In a significant policy shift on the civil war in Syria, Britain and its western allies have finally dropped their long-standing demand that President Assad must step down — and may even accept elections in which he is allowed to stand again, a report said.
Ministers yesterday confirmed a turnaround in policy towards Syria, The Times reported on Saturday.
The British daily said the Syrian opposition leaders were told this week in Riyadh that they now had little choice but to accept that Assad was in Damascus to stay.
“There was no longer any point in holding up talks over Syria’s future by sticking to the position that he (Assad) had to step down before negotiations could begin.”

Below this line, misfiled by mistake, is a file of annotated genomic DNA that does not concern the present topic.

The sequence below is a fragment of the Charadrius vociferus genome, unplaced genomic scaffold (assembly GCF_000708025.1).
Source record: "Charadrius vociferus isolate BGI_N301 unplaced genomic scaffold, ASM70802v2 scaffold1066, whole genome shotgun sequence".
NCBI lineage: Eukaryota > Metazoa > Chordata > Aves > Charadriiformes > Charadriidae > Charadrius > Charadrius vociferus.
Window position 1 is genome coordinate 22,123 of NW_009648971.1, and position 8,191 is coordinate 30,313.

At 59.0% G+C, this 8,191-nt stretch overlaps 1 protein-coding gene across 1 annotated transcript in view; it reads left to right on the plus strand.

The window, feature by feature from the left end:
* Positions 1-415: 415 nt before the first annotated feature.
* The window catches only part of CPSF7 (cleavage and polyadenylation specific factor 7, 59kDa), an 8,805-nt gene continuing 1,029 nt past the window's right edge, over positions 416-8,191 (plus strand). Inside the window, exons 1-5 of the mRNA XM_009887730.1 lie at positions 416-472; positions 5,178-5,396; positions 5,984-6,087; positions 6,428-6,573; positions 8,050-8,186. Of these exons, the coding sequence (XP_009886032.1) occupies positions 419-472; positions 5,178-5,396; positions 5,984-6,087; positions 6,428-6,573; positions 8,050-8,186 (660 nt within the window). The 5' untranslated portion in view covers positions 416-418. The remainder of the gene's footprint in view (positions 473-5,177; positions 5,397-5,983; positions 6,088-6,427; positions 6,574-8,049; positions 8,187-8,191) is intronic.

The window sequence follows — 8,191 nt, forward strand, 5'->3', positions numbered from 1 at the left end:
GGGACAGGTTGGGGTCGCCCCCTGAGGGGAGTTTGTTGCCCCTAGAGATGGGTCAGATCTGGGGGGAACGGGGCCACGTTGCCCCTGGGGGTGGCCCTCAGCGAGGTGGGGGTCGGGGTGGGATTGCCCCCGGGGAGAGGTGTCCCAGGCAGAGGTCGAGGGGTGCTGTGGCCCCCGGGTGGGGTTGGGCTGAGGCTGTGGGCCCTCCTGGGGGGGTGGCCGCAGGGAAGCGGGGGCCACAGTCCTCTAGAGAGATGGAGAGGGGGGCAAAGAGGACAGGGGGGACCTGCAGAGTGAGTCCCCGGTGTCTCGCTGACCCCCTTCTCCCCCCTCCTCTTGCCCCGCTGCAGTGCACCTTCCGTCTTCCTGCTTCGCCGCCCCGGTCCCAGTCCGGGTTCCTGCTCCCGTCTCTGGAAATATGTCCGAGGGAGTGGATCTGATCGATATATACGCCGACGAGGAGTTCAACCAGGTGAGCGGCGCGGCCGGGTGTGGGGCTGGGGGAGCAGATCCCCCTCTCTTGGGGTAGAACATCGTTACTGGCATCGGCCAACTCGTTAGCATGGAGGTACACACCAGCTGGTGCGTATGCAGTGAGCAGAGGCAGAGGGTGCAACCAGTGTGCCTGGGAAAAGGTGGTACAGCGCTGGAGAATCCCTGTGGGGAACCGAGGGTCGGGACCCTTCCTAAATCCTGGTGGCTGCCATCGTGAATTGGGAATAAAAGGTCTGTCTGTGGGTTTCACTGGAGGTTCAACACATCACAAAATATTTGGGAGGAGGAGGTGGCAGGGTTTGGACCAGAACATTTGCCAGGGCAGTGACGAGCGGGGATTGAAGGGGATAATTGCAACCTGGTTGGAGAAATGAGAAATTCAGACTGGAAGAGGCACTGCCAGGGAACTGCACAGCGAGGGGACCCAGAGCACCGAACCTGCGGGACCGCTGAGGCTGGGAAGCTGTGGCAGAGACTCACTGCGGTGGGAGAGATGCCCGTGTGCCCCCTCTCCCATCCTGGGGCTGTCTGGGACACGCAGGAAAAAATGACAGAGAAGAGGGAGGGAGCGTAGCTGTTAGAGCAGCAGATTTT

Boris Johnson, the foreign secretary, hinted at the change in an interview on Radio 4’s Today program, according to the daily.
“It is overwhelmingly in the interests of the Syrian people that Assad should go,” the Times quoted Johnson as saying.
“We used to say he has to go as precondition. Now we are saying that he should go but as part of a transition. It is always open to him to stand in a democratic election,” the British foreign secretary added.
In the same context, the daily quoted diplomats as saying that Johnson was confirming a gradual shift forced on the opposition and the West by events on the ground.
The new position was shared by Britain’s allies and the opposition’s regional backers, the daily reported.
It said that Yahya al-Aridi, an opposition spokesman was disappointed with western countries.
The Times also quoted another source as saying: “Our policy is based around pragmatism and realism. It’s hard to see any future stable and peaceful Syria with Assad still there, given how much damage he has caused. But whether or not he is staying is no longer a precursor to discussions.”